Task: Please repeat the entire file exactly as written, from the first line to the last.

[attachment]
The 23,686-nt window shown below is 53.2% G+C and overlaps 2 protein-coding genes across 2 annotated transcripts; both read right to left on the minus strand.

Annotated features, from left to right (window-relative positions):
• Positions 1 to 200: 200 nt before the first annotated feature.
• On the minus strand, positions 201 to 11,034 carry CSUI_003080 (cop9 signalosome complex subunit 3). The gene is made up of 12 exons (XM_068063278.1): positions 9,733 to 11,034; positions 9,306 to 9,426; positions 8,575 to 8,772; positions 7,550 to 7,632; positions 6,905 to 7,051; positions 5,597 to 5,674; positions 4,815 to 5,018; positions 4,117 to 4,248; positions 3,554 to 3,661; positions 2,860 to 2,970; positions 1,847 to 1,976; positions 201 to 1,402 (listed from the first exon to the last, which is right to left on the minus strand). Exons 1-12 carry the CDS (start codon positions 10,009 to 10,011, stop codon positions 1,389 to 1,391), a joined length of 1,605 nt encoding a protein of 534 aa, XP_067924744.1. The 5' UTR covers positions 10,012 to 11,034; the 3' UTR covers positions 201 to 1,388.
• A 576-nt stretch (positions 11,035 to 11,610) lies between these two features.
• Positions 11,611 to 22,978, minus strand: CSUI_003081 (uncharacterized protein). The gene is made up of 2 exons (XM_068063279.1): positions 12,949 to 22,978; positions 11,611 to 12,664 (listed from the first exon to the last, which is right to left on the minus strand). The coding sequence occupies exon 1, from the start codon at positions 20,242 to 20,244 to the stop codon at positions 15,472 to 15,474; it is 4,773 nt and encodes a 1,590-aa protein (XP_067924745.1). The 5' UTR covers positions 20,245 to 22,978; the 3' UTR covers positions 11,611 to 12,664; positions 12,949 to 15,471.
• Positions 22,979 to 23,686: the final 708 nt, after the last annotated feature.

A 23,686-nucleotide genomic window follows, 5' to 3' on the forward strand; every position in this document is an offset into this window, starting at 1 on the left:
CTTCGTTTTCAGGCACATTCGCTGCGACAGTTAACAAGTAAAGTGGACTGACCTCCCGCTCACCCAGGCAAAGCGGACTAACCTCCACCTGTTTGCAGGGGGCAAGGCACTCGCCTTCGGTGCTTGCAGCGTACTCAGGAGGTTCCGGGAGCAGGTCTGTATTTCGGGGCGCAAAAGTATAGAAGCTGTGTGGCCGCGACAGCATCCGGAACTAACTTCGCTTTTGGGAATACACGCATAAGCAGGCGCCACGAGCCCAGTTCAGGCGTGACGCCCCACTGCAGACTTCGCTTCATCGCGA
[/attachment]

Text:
The 23,686-nt window shown below is 53.2% G+C and overlaps 2 protein-coding genes across 2 annotated transcripts; both read right to left on the minus strand.

Annotated features, from left to right (window-relative positions):
• Positions 1 to 200: 200 nt before the first annotated feature.
• On the minus strand, positions 201 to 11,034 carry CSUI_003080 (cop9 signalosome complex subunit 3). The gene is made up of 12 exons (XM_068063278.1): positions 9,733 to 11,034; positions 9,306 to 9,426; positions 8,575 to 8,772; positions 7,550 to 7,632; positions 6,905 to 7,051; positions 5,597 to 5,674; positions 4,815 to 5,018; positions 4,117 to 4,248; positions 3,554 to 3,661; positions 2,860 to 2,970; positions 1,847 to 1,976; positions 201 to 1,402 (listed from the first exon to the last, which is right to left on the minus strand). Exons 1-12 carry the CDS (start codon positions 10,009 to 10,011, stop codon positions 1,389 to 1,391), a joined length of 1,605 nt encoding a protein of 534 aa, XP_067924744.1. The 5' UTR covers positions 10,012 to 11,034; the 3' UTR covers positions 201 to 1,388.
• A 576-nt stretch (positions 11,035 to 11,610) lies between these two features.
• Positions 11,611 to 22,978, minus strand: CSUI_003081 (uncharacterized protein). The gene is made up of 2 exons (XM_068063279.1): positions 12,949 to 22,978; positions 11,611 to 12,664 (listed from the first exon to the last, which is right to left on the minus strand). The coding sequence occupies exon 1, from the start codon at positions 20,242 to 20,244 to the stop codon at positions 15,472 to 15,474; it is 4,773 nt and encodes a 1,590-aa protein (XP_067924745.1). The 5' UTR covers positions 20,245 to 22,978; the 3' UTR covers positions 11,611 to 12,664; positions 12,949 to 15,471.
• Positions 22,979 to 23,686: the final 708 nt, after the last annotated feature.

A 23,686-nucleotide genomic window follows, 5' to 3' on the forward strand; every position in this document is an offset into this window, starting at 1 on the left:
CTTCGTTTTCAGGCACATTCGCTGCGACAGTTAACAAGTAAAGTGGACTGACCTCCCGCTCACCCAGGCAAAGCGGACTAACCTCCACCTGTTTGCAGGGGGCAAGGCACTCGCCTTCGGTGCTTGCAGCGTACTCAGGAGGTTCCGGGAGCAGGTCTGTATTTCGGGGCGCAAAAGTATAGAAGCTGTGTGGCCGCGACAGCATCCGGAACTAACTTCGCTTTTGGGAATACACGCATAAGCAGGCGCCACGAGCCCAGTTCAGGCGTGACGCCCCACTGCAGACTTCGCTTCATCGCGA